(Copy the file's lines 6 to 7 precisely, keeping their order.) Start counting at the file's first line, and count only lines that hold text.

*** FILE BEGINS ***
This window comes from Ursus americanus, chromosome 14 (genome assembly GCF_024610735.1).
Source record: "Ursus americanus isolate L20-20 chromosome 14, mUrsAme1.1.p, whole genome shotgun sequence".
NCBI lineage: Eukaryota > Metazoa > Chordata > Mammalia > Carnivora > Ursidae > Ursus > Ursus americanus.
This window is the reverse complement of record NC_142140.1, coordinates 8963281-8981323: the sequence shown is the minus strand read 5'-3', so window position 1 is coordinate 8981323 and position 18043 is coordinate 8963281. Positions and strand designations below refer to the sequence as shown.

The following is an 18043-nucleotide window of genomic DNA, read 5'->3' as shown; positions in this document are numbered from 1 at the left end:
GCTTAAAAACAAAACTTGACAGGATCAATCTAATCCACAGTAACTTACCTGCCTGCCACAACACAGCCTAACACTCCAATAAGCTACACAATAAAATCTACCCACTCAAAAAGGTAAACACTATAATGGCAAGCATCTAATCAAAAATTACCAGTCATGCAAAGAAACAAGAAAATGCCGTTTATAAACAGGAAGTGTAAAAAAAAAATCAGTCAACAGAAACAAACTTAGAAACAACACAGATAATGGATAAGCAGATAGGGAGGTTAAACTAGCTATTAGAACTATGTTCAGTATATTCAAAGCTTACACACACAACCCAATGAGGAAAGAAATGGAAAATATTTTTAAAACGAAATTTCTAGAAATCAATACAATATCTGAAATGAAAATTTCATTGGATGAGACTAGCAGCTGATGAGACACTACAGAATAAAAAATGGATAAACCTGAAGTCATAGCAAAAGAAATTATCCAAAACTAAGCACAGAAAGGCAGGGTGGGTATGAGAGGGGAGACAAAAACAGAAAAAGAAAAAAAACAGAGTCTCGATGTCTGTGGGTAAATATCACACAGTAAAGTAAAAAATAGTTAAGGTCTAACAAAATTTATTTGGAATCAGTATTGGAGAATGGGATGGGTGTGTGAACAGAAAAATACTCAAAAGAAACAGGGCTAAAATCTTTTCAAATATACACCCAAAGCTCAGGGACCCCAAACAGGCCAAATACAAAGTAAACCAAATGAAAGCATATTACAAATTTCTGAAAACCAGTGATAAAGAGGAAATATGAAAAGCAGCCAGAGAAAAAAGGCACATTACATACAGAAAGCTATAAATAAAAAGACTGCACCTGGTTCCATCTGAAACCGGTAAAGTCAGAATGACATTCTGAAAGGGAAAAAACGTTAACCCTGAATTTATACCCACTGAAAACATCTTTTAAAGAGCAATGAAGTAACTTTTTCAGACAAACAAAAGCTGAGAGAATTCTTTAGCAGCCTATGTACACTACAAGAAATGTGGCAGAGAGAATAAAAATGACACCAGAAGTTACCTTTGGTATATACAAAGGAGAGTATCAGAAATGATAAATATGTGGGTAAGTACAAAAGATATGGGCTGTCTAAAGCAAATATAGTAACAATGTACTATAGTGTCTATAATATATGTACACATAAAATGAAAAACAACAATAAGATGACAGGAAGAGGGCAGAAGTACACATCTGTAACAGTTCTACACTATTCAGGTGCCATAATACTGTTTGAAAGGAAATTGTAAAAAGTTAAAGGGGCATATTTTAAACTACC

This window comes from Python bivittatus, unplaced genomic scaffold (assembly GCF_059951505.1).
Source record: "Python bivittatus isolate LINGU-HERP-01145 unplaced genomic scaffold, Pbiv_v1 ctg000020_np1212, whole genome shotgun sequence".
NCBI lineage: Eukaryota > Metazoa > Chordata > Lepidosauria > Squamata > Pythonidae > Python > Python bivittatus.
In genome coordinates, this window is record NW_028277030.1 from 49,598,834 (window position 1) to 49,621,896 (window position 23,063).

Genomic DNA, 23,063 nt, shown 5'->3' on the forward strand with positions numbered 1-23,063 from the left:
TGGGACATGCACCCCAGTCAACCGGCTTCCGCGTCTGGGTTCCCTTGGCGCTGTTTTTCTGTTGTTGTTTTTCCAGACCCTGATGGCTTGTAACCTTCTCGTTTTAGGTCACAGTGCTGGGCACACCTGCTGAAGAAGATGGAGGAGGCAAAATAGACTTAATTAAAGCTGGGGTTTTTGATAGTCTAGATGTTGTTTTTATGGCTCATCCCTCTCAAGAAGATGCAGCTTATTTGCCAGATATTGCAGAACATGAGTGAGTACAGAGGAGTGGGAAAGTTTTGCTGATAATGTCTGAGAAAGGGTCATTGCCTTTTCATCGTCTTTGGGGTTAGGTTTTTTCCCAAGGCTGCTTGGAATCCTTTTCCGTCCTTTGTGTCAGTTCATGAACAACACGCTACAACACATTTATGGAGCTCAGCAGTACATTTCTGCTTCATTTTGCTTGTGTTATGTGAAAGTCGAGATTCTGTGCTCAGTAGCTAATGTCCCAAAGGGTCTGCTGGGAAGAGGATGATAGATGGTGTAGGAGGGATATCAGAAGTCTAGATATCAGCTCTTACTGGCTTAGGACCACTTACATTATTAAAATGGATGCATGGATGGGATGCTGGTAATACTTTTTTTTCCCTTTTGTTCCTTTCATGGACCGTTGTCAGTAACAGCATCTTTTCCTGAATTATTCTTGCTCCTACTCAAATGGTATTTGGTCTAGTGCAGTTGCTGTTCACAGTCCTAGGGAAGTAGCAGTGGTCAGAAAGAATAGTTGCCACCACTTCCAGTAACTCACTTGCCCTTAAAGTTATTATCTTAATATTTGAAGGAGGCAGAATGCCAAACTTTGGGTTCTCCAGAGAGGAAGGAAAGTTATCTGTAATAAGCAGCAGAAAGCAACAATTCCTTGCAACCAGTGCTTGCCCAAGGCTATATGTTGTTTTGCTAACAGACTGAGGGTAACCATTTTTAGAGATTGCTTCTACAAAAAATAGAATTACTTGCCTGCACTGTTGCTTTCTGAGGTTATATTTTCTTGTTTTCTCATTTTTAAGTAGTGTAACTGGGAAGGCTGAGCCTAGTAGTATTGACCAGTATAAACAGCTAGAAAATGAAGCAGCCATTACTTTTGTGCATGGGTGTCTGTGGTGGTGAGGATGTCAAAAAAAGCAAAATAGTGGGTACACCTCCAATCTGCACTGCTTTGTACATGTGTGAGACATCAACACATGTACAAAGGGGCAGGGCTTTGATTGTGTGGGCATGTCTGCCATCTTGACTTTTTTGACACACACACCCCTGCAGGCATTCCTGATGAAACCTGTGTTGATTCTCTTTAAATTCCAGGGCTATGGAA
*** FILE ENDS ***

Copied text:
GCTTAAAAACAAAACTTGACAGGATCAATCTAATCCACAGTAACTTACCTGCCTGCCACAACACAGCCTAACACTCCAATAAGCTACACAATAAAATCTACCCACTCAAAAAGGTAAACACTATAATGGCAAGCATCTAATCAAAAATTACCAGTCATGCAAAGAAACAAGAAAATGCCGTTTATAAACAGGAAGTGTAAAAAAAAAATCAGTCAACAGAAACAAACTTAGAAACAACACAGATAATGGATAAGCAGATAGGGAGGTTAAACTAGCTATTAGAACTATGTTCAGTATATTCAAAGCTTACACACACAACCCAATGAGGAAAGAAATGGAAAATATTTTTAAAACGAAATTTCTAGAAATCAATACAATATCTGAAATGAAAATTTCATTGGATGAGACTAGCAGCTGATGAGACACTACAGAATAAAAAATGGATAAACCTGAAGTCATAGCAAAAGAAATTATCCAAAACTAAGCACAGAAAGGCAGGGTGGGTATGAGAGGGGAGACAAAAACAGAAAAAGAAAAAAAACAGAGTCTCGATGTCTGTGGGTAAATATCACACAGTAAAGTAAAAAATAGTTAAGGTCTAACAAAATTTATTTGGAATCAGTATTGGAGAATGGGATGGGTGTGTGAACAGAAAAATACTCAAAAGAAACAGGGCTAAAATCTTTTCAAATATACACCCAAAGCTCAGGGACCCCAAACAGGCCAAATACAAAGTAAACCAAATGAAAGCATATTACAAATTTCTGAAAACCAGTGATAAAGAGGAAATATGAAAAGCAGCCAGAGAAAAAAGGCACATTACATACAGAAAGCTATAAATAAAAAGACTGCACCTGGTTCCATCTGAAACCGGTAAAGTCAGAATGACATTCTGAAAGGGAAAAAACGTTAACCCTGAATTTATACCCACTGAAAACATCTTTTAAAGAGCAATGAAGTAACTTTTTCAGACAAACAAAAGCTGAGAGAATTCTTTAGCAGCCTATGTACACTACAAGAAATGTGGCAGAGAGAATAAAAATGACACCAGAAGTTACCTTTGGTATATACAAAGGAGAGTATCAGAAATGATAAATATGTGGGTAAGTACAAAAGATATGGGCTGTCTAAAGCAAATATAGTAACAATGTACTATAGTGTCTATAATATATGTACACATAAAATGAAAAACAACAATAAGATGACAGGAAGAGGGCAGAAGTACACATCTGTAACAGTTCTACACTATTCAGGTGCCATAATACTGTTTGAAAGGAAATTGTAAAAAGTTAAAGGGGCATATTTTAAACTACC

This window comes from Python bivittatus, unplaced genomic scaffold (assembly GCF_059951505.1).